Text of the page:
One of the guided tours which I participated in during my trip to Stockholm was the Green City Tour with Context Travel. Together with other fellow travel bloggers we met our guide Kicki and her four legged companion Chinggis Khan at the Stockholm’s Central Station. Kicki is a traveller at heart, whose adventures have taken her and her little dog all around the world as far as Siberia.
The first stop of our tour was the eco-village of Understenshöjden, set just a few blocks from Björkhagen’s metro station, this urban oasis is made up of 44 households nestled in beautiful natural surroundings. This sustainable project was an initiative of the community of Björkhagen, to build eco-friendly housing to minimise the impact on the natural environment.
As we wondered around the neighbourhood, Kicki explained the Swedes philosophy and way of life. They have a very strong connection and respect to the natural environment and this eco-village is just one of the many examples of this sustainable city.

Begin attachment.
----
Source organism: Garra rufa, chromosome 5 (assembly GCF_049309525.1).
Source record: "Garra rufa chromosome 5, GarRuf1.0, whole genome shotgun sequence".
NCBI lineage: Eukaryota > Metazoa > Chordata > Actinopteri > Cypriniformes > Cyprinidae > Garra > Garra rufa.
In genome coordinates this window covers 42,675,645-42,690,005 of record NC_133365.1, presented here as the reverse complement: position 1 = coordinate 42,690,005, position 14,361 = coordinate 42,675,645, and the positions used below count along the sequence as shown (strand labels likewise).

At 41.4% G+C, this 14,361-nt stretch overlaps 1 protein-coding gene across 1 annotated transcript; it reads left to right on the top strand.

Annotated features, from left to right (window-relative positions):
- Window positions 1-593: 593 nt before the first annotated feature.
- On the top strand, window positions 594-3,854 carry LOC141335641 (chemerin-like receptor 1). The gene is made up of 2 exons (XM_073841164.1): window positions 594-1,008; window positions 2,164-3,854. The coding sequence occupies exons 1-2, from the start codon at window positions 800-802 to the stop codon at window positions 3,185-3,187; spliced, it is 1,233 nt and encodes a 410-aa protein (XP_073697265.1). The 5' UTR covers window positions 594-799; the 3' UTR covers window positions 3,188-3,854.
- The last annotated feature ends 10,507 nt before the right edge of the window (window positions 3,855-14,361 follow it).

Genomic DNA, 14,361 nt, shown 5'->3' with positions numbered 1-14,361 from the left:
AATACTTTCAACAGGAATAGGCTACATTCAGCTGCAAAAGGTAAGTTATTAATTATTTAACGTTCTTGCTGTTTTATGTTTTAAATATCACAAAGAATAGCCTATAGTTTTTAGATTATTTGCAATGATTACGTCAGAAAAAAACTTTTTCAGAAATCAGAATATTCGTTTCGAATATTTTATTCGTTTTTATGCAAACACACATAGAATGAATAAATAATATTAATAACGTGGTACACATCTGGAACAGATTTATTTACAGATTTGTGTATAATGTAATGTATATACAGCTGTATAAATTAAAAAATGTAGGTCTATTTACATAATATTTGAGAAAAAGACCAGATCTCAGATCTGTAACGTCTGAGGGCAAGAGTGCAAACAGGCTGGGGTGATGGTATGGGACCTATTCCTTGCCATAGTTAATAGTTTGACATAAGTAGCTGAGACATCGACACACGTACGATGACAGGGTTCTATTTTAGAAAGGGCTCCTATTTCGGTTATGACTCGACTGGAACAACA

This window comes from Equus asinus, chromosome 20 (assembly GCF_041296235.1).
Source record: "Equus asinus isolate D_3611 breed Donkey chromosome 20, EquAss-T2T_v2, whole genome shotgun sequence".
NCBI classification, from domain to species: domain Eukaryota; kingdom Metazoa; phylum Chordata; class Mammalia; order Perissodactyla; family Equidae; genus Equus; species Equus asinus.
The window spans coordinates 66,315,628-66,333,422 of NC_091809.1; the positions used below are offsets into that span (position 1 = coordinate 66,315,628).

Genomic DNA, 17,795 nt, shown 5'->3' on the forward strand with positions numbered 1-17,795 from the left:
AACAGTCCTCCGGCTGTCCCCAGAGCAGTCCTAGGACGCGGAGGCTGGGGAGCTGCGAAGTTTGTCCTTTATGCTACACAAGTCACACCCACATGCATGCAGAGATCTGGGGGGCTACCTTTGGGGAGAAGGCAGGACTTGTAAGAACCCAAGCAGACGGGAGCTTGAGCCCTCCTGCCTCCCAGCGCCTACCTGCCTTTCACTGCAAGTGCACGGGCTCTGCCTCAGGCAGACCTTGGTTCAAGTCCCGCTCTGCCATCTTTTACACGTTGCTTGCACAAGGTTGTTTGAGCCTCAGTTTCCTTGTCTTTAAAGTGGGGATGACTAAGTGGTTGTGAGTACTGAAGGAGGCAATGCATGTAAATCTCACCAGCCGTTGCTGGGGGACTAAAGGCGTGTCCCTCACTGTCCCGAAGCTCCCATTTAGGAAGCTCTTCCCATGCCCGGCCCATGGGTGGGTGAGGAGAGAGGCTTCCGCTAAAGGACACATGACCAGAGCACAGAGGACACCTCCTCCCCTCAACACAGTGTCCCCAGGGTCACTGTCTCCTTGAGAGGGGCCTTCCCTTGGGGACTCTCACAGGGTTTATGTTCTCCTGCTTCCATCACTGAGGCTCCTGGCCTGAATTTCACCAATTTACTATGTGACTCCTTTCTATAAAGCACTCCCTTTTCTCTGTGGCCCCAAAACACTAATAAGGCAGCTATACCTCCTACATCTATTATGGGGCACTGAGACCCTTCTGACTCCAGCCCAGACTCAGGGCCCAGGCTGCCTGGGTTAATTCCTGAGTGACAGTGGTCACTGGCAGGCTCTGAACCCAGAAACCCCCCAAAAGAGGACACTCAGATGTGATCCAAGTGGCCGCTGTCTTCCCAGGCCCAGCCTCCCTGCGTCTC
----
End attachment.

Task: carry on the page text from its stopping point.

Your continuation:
We then took the next train and headed towards the Skogskyrkogården, the Woodland Cemetery which is a UNESCO World Heritage since 1994 and a resting place for many notable Swedes such as actress Greta Garbo.
The cemetery is an impressive example of architectural design merging with the natural environment. It was like walking through a park where gravestones were one with nature, placed between the trees and the flowers.
Gamla Stan is the Old Town of Stockholm, one of the best preserved medieval city centers in Europe. Walking through Galma Stan is like walking through an open air museum where you find yourself among the impressive historical buildings, wonderful colour contrasts, cobbled streets, bridges and water.
There are plenty of cafes, restaurants and bars were you can sit down and soak in the town’s fairytale charm. If you are here in the summer, you will particularly enjoy the warm atmosphere, the crowds and the bikers who are happily zipping by.
Make sure to walk the city by night, the white nights in Stockholm are quite impressive and as the darkness sets in for a few hours, the colour palette reflected on the water is even more dream like.